Our collections contain many materials that are old, fragile, light-sensitive, maltreated in the past or much used and therefore tattered. Other items may be hundreds of years old and still be in sound condition. We aim to have all collections available as much as possible, while we also preserve them for future use. The conservation workshop plays a key role in the preservation strategy. Activities vary from optimising storage conditions, providing protective housing, stabilising fragile objects and conducting remedial treatments.
Collections of books, drawings, photographs, maps and letters are full of organic materials, such as paper, parchment, leather, wood and textile. These materials are liable to natural deterioration. Our storage conditions make sure that the aging processes are minimised, but since the collections are used, certain risks for the stability of the objects cannot be ruled out. The essence of preservation is making sure that the objects can be safely used and remain available for future researchers at the same time.
The work involves many different activities and requires in-depth knowledge of the various materials the objects are made of. Hands-on treatments are part of the job, as well as minimal consolidation activities that merely stabilise the condition of objects. Sometimes items need cleaning, or we replace improper old storage materials with protective folders or boxes. When prints or drawings, or manuscripts or books are requested for exhibitions, they need specialist care. It is crucial that the method of mounting leaves no traces of adhesive or further intervenes with the object. Items may also require treatment and support when they are to be digitised.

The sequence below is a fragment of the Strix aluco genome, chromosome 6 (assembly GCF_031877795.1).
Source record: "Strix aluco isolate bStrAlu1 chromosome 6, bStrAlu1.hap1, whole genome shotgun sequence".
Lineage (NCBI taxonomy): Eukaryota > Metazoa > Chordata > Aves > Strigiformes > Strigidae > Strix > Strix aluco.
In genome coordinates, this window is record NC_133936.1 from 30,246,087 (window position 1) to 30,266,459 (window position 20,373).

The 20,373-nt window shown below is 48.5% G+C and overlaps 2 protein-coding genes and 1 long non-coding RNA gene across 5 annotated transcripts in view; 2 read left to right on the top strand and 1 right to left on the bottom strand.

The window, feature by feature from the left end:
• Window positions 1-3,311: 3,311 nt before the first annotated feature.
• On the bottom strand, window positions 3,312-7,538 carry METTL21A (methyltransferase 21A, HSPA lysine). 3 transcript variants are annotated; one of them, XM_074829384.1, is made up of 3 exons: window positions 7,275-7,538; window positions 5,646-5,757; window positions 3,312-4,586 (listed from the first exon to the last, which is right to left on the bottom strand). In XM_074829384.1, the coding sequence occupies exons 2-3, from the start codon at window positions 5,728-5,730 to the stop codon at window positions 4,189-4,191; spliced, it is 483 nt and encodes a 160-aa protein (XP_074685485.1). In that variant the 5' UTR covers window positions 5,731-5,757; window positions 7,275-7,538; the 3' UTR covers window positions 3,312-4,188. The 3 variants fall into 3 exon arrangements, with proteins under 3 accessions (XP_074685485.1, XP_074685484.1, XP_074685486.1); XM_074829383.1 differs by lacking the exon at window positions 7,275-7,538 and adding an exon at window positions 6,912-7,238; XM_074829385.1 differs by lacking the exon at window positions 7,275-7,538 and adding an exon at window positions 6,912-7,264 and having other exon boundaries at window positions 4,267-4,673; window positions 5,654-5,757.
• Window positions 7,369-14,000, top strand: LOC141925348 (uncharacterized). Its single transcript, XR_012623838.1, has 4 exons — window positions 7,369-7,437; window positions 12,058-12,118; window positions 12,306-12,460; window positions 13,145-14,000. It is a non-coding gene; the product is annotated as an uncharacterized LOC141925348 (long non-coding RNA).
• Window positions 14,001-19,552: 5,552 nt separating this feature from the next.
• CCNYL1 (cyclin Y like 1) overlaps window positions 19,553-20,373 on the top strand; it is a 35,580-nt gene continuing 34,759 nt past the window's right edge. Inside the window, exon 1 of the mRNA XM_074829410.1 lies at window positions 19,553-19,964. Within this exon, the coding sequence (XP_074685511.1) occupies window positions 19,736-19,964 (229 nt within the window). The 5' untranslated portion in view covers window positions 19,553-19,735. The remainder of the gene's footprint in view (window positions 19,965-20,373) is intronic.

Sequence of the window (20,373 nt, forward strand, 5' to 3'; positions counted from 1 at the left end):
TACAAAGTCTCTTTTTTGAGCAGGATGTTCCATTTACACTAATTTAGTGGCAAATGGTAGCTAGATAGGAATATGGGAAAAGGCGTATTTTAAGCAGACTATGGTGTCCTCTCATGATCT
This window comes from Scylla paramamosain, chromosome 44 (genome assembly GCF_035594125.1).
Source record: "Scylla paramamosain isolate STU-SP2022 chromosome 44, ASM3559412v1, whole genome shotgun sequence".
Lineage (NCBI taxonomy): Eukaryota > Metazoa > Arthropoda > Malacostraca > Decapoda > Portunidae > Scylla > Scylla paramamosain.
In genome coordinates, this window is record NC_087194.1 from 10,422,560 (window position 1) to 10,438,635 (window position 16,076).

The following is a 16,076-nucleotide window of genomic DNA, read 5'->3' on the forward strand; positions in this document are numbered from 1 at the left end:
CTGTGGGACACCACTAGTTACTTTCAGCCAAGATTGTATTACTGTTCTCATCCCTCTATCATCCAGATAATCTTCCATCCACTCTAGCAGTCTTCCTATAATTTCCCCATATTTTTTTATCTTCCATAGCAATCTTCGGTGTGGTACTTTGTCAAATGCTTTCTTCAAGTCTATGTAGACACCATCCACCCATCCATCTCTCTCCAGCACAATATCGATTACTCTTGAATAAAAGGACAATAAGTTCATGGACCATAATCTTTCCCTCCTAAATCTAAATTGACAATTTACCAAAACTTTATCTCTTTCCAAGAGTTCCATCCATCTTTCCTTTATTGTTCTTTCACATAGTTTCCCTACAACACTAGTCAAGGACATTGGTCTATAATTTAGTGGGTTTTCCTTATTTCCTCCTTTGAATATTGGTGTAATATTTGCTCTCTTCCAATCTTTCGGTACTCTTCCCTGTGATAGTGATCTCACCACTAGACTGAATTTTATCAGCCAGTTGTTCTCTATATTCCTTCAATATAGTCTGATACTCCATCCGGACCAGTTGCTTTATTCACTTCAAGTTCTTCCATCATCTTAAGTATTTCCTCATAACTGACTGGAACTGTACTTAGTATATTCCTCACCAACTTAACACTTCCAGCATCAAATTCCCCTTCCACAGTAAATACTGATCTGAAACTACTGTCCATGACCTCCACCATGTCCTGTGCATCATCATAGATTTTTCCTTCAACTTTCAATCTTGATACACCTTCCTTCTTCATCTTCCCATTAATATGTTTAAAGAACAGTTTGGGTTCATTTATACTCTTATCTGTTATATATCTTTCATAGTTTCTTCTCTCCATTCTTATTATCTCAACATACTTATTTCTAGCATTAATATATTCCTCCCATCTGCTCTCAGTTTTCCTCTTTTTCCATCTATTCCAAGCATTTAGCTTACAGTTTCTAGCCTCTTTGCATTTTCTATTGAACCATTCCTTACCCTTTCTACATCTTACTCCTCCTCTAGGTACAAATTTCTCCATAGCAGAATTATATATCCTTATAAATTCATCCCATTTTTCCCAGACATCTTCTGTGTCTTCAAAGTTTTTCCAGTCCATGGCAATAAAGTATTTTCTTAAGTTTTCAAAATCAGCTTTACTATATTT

The primary rule for the conservation of the special collections is to intervene as little as is necessary in order to restore the accessibility of the objects. The aim is always to preserve the object’s characteristics and the historical traces of use. The second principle is reversibility. This means that no original material is removed, and that all added materials, such as repair paper or adhesives, do not affect the condition of the original and that they remain removable, should this be required in the future. In addition, the condition of the objects is documented in detail prior to any treatment. This way, physical information that is accessible only in the damaged condition will be preserved for researchers even after treatment.
The intense use of the general collections requires a slightly different approach. The ambition is still to preserve the original bindings of these books but the intervention should allow for a more robust use. The 19th century items present the biggest challenge; the materials and constructions of these books are often very poor. Sometimes it is necessary to alter the construction in order to maintain the accessibility, but reversibility and careful intervention remain important principles.
Preventive conservation means that the storage and handling conditions are optimised in order to slow down natural deterioration. There is climate control in the storage rooms with a stable relative humidity that is favourable for leather, parchment and paper (50%) and the temperature is relatively low (18 degrees C, even lower for the photographic collection). Whenever possible, the objects are housed in boxes or otherwise packed, to support them on the shelves and protect them while transported. These packing materials are developed for long term storage.
In addition, we provide supports for the books and other items when they are handled and used in the reading room. Maps are handed out in protective folders and drawings, prints and photographs are mounted in protective housings. In the reading room, we stimulate the use of weights – the so-called ‘snakes’ – to help keep a book open, and cushions are available in different sizes to support the books, while flat materials are best consulted without such supports. All these measures contribute to the preservation and enjoyment of our collections.